Andrea Franchetti arrived on Mt. Etna in 2000 as one of the first of the modern wave of producers arriving on the volcano. There he found seventy to one hundred year-old, bush-trained vines across the northern side of the volcano across a variety of optimal sites between 550 and 1,000 meters (1,800 to 3,300 feet) above sea level. The grapes are taken from various contrade (crus) of Malpasso, Guardiola, Santo Spirito, Favazza and Arcuria; generally, the higher crus are on a more gravelly soil, the lower ones in a deeper powder made with more oxidized, older lavas.
Viticulture on Mount Etna has extremely ancient origins and winemaking in the region is now experiencing a phase of renaissance. The wines are made with nerello mascalese, the grape that grows all over the mountain, and there only. It is grown in many different mixes of lava from the old eruptions and at impossibly different elevations. These vineyards are quite separate from each other and are Mount Etna’s distinct - and accurately mapped - crus, here called Contrade.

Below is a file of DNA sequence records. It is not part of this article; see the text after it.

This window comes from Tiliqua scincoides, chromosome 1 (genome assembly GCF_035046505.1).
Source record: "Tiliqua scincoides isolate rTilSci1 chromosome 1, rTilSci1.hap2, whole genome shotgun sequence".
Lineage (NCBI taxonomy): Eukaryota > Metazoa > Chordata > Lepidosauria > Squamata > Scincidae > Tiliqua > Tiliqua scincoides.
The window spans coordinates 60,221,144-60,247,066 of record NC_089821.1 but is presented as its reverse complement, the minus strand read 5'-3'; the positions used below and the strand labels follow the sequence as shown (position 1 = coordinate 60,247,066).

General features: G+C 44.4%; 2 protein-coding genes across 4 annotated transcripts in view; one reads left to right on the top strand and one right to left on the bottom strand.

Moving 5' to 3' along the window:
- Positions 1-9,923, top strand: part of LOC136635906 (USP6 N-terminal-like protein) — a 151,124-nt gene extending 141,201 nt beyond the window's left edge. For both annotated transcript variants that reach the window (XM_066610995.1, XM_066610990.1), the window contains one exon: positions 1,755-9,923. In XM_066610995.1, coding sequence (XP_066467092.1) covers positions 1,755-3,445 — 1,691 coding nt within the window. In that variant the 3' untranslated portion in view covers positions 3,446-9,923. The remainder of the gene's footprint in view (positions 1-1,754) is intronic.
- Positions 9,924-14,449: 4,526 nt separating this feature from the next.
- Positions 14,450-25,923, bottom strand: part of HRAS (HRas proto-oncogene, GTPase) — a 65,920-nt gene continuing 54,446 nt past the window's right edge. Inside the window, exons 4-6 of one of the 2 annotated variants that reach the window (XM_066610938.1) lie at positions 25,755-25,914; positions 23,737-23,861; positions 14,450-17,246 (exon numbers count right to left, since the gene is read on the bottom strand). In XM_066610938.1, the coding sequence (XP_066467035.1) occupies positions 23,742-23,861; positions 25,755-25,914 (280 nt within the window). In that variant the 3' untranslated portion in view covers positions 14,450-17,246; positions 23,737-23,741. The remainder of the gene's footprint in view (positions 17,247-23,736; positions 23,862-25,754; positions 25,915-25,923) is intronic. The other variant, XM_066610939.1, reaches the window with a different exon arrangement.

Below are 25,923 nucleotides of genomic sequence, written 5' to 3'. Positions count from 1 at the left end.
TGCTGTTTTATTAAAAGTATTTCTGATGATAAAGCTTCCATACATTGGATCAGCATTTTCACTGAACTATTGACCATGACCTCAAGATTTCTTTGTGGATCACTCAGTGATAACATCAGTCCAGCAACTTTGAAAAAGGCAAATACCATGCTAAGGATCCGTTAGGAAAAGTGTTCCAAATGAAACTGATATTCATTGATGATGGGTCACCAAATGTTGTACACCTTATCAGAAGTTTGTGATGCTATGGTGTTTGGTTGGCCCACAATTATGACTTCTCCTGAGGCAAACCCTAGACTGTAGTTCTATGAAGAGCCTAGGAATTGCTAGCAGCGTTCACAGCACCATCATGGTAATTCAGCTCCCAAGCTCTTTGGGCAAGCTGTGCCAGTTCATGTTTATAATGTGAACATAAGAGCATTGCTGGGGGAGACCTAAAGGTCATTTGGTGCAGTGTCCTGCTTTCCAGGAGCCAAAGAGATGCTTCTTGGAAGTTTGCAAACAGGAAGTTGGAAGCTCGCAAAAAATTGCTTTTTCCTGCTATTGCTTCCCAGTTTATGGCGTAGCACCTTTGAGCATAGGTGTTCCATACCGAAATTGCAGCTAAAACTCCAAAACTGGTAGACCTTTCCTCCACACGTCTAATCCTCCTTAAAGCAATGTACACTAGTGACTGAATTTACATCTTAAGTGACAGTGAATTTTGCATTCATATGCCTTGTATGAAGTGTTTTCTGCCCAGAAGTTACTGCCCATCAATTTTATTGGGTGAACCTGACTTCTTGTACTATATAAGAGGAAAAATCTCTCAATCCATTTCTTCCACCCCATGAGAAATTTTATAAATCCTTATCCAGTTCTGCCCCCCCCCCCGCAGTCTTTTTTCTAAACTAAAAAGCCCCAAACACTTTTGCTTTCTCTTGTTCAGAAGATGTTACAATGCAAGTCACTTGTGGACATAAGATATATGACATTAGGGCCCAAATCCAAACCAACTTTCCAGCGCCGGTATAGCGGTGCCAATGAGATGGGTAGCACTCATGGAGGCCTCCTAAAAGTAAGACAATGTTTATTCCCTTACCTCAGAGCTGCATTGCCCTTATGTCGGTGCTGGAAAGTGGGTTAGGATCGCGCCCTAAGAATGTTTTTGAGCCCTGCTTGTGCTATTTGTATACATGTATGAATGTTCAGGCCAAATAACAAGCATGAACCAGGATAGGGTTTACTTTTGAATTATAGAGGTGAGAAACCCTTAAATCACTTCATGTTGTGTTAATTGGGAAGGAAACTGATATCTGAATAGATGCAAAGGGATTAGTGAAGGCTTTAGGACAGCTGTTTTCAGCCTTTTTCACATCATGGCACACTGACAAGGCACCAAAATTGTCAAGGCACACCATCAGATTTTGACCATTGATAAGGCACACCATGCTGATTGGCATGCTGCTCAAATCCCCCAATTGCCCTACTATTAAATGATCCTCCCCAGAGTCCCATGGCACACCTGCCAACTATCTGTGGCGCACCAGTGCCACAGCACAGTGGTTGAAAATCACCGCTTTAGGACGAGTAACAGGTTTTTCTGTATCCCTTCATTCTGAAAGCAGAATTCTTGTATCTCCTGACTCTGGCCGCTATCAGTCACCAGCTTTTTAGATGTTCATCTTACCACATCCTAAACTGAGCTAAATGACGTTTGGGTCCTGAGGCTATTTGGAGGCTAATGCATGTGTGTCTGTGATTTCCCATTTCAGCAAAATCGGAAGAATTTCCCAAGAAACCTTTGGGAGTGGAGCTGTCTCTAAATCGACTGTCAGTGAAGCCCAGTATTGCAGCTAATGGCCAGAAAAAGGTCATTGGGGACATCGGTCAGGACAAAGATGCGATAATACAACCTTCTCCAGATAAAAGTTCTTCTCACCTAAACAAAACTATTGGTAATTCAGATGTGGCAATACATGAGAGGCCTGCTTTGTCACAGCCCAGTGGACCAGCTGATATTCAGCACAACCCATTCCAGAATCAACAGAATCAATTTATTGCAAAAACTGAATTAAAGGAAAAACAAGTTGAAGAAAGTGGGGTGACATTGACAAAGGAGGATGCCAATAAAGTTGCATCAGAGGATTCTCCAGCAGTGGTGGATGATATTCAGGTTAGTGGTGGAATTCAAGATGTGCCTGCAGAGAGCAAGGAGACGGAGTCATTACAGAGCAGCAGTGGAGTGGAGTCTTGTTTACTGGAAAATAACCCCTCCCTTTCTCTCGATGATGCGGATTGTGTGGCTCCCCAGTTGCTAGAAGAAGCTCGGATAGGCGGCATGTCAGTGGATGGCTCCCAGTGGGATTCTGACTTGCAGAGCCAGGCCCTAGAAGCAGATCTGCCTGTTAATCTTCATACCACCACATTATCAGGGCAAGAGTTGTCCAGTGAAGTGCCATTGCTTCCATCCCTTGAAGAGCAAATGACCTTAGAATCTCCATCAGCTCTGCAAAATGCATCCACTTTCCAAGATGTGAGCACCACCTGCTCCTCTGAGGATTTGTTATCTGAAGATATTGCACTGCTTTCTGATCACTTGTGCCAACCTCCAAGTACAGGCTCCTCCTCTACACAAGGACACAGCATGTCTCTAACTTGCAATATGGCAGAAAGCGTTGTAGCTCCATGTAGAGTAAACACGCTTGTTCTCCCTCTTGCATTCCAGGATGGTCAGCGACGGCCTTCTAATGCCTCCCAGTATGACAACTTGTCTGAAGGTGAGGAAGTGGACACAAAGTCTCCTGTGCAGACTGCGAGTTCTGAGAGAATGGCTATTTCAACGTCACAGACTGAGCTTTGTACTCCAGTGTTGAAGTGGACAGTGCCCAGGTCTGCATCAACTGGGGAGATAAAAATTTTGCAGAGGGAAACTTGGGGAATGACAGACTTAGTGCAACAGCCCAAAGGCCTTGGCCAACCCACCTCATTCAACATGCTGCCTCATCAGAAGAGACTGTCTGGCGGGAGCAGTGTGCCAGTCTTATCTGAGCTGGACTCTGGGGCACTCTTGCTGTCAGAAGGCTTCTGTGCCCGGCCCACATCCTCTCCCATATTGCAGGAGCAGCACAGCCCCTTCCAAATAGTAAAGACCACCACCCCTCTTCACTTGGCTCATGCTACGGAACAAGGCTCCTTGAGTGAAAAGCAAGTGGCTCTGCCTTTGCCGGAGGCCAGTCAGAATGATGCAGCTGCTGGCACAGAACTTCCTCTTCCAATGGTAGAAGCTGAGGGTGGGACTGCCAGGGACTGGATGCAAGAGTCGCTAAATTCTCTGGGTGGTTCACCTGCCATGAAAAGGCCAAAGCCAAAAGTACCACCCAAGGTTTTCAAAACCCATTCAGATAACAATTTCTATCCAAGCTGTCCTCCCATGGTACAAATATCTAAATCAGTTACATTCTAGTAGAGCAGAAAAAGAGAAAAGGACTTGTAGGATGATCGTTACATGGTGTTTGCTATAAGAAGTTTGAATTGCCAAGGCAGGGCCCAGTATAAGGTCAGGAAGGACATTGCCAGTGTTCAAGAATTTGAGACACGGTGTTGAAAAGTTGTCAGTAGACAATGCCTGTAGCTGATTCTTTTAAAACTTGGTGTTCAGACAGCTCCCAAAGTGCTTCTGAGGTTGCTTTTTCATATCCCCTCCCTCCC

Red berry, baking spice and a balsamic whiff of camphor lead the nose. On the racy, linear palate, firm acidity and polished tannins accompany sour cherry, orange zest, mineral and aniseed. Taut refined tannins balance the vibrant energy. Drink through 2026. Rating: 91 Points; Kerin O’Keefe; Wine Enthusiast
Light and tangy. Fresh raspberry, mint, dried herbs and ash. Only just medium-bodied, etched with acidity, dusty pumice stone tannin, mulch, pomegranate, orange and spice. Dry, but bright, with a sappy crunch to the finish. Wet and cool year feel, though I reckon there’s some further potential with a little bottle age. Tasted: Mar 2021; Alcohol: 13%; Price: $60; Closure: Cork; Drink: 2023-2028+; Rated: 91+ Points; Gary Walsh; The Wine Front
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